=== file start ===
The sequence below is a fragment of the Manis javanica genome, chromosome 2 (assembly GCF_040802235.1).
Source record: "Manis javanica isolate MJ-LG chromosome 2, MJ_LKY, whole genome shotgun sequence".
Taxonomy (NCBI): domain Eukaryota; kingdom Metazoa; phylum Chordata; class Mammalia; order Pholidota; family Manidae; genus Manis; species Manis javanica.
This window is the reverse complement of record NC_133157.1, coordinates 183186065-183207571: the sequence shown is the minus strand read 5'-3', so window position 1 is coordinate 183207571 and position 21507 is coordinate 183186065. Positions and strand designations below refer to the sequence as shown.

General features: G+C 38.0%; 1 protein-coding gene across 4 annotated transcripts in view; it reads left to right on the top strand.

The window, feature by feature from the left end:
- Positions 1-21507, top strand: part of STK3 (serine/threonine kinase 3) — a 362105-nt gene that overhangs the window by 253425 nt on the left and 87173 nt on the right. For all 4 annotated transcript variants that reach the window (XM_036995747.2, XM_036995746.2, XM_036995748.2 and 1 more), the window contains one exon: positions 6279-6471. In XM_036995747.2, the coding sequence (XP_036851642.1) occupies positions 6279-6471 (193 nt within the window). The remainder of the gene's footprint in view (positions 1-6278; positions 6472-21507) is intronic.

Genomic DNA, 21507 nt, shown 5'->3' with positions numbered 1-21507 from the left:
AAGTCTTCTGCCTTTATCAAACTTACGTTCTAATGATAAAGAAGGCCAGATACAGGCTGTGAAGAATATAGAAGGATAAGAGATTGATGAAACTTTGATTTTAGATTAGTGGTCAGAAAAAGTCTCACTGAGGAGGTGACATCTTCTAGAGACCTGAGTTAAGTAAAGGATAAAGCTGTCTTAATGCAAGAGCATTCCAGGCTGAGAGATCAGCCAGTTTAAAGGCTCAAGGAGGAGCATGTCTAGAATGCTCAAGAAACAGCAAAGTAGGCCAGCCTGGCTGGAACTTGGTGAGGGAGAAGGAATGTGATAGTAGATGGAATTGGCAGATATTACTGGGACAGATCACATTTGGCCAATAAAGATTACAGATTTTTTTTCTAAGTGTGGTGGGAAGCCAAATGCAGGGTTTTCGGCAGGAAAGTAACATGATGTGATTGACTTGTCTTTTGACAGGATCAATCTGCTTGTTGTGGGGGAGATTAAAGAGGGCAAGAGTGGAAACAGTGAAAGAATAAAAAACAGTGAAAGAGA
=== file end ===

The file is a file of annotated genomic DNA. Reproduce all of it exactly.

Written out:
The sequence below is a fragment of the Manis javanica genome, chromosome 2 (assembly GCF_040802235.1).
Source record: "Manis javanica isolate MJ-LG chromosome 2, MJ_LKY, whole genome shotgun sequence".
Taxonomy (NCBI): domain Eukaryota; kingdom Metazoa; phylum Chordata; class Mammalia; order Pholidota; family Manidae; genus Manis; species Manis javanica.
This window is the reverse complement of record NC_133157.1, coordinates 183186065-183207571: the sequence shown is the minus strand read 5'-3', so window position 1 is coordinate 183207571 and position 21507 is coordinate 183186065. Positions and strand designations below refer to the sequence as shown.

General features: G+C 38.0%; 1 protein-coding gene across 4 annotated transcripts in view; it reads left to right on the top strand.

The window, feature by feature from the left end:
- Positions 1-21507, top strand: part of STK3 (serine/threonine kinase 3) — a 362105-nt gene that overhangs the window by 253425 nt on the left and 87173 nt on the right. For all 4 annotated transcript variants that reach the window (XM_036995747.2, XM_036995746.2, XM_036995748.2 and 1 more), the window contains one exon: positions 6279-6471. In XM_036995747.2, the coding sequence (XP_036851642.1) occupies positions 6279-6471 (193 nt within the window). The remainder of the gene's footprint in view (positions 1-6278; positions 6472-21507) is intronic.

Genomic DNA, 21507 nt, shown 5'->3' with positions numbered 1-21507 from the left:
AAGTCTTCTGCCTTTATCAAACTTACGTTCTAATGATAAAGAAGGCCAGATACAGGCTGTGAAGAATATAGAAGGATAAGAGATTGATGAAACTTTGATTTTAGATTAGTGGTCAGAAAAAGTCTCACTGAGGAGGTGACATCTTCTAGAGACCTGAGTTAAGTAAAGGATAAAGCTGTCTTAATGCAAGAGCATTCCAGGCTGAGAGATCAGCCAGTTTAAAGGCTCAAGGAGGAGCATGTCTAGAATGCTCAAGAAACAGCAAAGTAGGCCAGCCTGGCTGGAACTTGGTGAGGGAGAAGGAATGTGATAGTAGATGGAATTGGCAGATATTACTGGGACAGATCACATTTGGCCAATAAAGATTACAGATTTTTTTTCTAAGTGTGGTGGGAAGCCAAATGCAGGGTTTTCGGCAGGAAAGTAACATGATGTGATTGACTTGTCTTTTGACAGGATCAATCTGCTTGTTGTGGGGGAGATTAAAGAGGGCAAGAGTGGAAACAGTGAAAGAATAAAAAACAGTGAAAGAGA